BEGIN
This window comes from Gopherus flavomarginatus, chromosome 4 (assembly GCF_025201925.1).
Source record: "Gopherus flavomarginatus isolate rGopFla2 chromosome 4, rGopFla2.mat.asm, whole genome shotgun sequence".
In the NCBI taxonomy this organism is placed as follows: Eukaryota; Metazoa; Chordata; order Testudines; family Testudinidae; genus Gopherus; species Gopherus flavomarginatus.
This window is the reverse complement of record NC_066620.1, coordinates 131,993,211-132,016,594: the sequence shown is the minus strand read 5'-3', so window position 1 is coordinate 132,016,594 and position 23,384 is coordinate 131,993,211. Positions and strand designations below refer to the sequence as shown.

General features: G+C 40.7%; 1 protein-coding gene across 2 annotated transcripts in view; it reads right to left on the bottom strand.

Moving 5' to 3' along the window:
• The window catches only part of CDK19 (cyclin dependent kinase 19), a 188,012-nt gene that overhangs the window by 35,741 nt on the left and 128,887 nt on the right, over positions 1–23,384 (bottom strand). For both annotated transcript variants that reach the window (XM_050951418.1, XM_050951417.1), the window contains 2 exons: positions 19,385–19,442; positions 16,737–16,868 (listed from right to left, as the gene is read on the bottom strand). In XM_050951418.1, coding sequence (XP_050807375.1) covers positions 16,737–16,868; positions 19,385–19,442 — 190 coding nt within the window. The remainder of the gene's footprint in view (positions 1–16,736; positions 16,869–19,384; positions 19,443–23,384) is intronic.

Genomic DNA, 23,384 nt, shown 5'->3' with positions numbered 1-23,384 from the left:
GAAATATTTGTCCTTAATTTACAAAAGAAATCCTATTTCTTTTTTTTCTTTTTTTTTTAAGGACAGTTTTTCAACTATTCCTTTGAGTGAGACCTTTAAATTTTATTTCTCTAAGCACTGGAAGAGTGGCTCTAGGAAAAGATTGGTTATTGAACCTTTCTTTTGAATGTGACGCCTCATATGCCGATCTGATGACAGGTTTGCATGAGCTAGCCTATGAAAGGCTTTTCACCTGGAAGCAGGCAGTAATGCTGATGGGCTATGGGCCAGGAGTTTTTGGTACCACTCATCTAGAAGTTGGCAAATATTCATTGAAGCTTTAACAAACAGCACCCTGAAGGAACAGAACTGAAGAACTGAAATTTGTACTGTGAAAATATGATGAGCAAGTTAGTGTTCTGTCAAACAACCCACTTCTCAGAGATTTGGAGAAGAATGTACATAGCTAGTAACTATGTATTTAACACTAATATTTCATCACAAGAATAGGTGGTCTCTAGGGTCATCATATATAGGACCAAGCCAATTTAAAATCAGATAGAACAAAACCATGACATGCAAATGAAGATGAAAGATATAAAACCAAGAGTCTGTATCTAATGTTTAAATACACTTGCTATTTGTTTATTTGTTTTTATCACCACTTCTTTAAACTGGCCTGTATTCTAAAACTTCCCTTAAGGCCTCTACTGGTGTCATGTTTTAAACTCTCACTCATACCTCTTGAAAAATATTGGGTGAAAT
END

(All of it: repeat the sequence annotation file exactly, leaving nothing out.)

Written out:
This window comes from Gopherus flavomarginatus, chromosome 4 (assembly GCF_025201925.1).
Source record: "Gopherus flavomarginatus isolate rGopFla2 chromosome 4, rGopFla2.mat.asm, whole genome shotgun sequence".
In the NCBI taxonomy this organism is placed as follows: Eukaryota; Metazoa; Chordata; order Testudines; family Testudinidae; genus Gopherus; species Gopherus flavomarginatus.
This window is the reverse complement of record NC_066620.1, coordinates 131,993,211-132,016,594: the sequence shown is the minus strand read 5'-3', so window position 1 is coordinate 132,016,594 and position 23,384 is coordinate 131,993,211. Positions and strand designations below refer to the sequence as shown.

General features: G+C 40.7%; 1 protein-coding gene across 2 annotated transcripts in view; it reads right to left on the bottom strand.

Moving 5' to 3' along the window:
• The window catches only part of CDK19 (cyclin dependent kinase 19), a 188,012-nt gene that overhangs the window by 35,741 nt on the left and 128,887 nt on the right, over positions 1–23,384 (bottom strand). For both annotated transcript variants that reach the window (XM_050951418.1, XM_050951417.1), the window contains 2 exons: positions 19,385–19,442; positions 16,737–16,868 (listed from right to left, as the gene is read on the bottom strand). In XM_050951418.1, coding sequence (XP_050807375.1) covers positions 16,737–16,868; positions 19,385–19,442 — 190 coding nt within the window. The remainder of the gene's footprint in view (positions 1–16,736; positions 16,869–19,384; positions 19,443–23,384) is intronic.

Genomic DNA, 23,384 nt, shown 5'->3' with positions numbered 1-23,384 from the left:
GAAATATTTGTCCTTAATTTACAAAAGAAATCCTATTTCTTTTTTTTCTTTTTTTTTTAAGGACAGTTTTTCAACTATTCCTTTGAGTGAGACCTTTAAATTTTATTTCTCTAAGCACTGGAAGAGTGGCTCTAGGAAAAGATTGGTTATTGAACCTTTCTTTTGAATGTGACGCCTCATATGCCGATCTGATGACAGGTTTGCATGAGCTAGCCTATGAAAGGCTTTTCACCTGGAAGCAGGCAGTAATGCTGATGGGCTATGGGCCAGGAGTTTTTGGTACCACTCATCTAGAAGTTGGCAAATATTCATTGAAGCTTTAACAAACAGCACCCTGAAGGAACAGAACTGAAGAACTGAAATTTGTACTGTGAAAATATGATGAGCAAGTTAGTGTTCTGTCAAACAACCCACTTCTCAGAGATTTGGAGAAGAATGTACATAGCTAGTAACTATGTATTTAACACTAATATTTCATCACAAGAATAGGTGGTCTCTAGGGTCATCATATATAGGACCAAGCCAATTTAAAATCAGATAGAACAAAACCATGACATGCAAATGAAGATGAAAGATATAAAACCAAGAGTCTGTATCTAATGTTTAAATACACTTGCTATTTGTTTATTTGTTTTTATCACCACTTCTTTAAACTGGCCTGTATTCTAAAACTTCCCTTAAGGCCTCTACTGGTGTCATGTTTTAAACTCTCACTCATACCTCTTGAAAAATATTGGGTGAAAT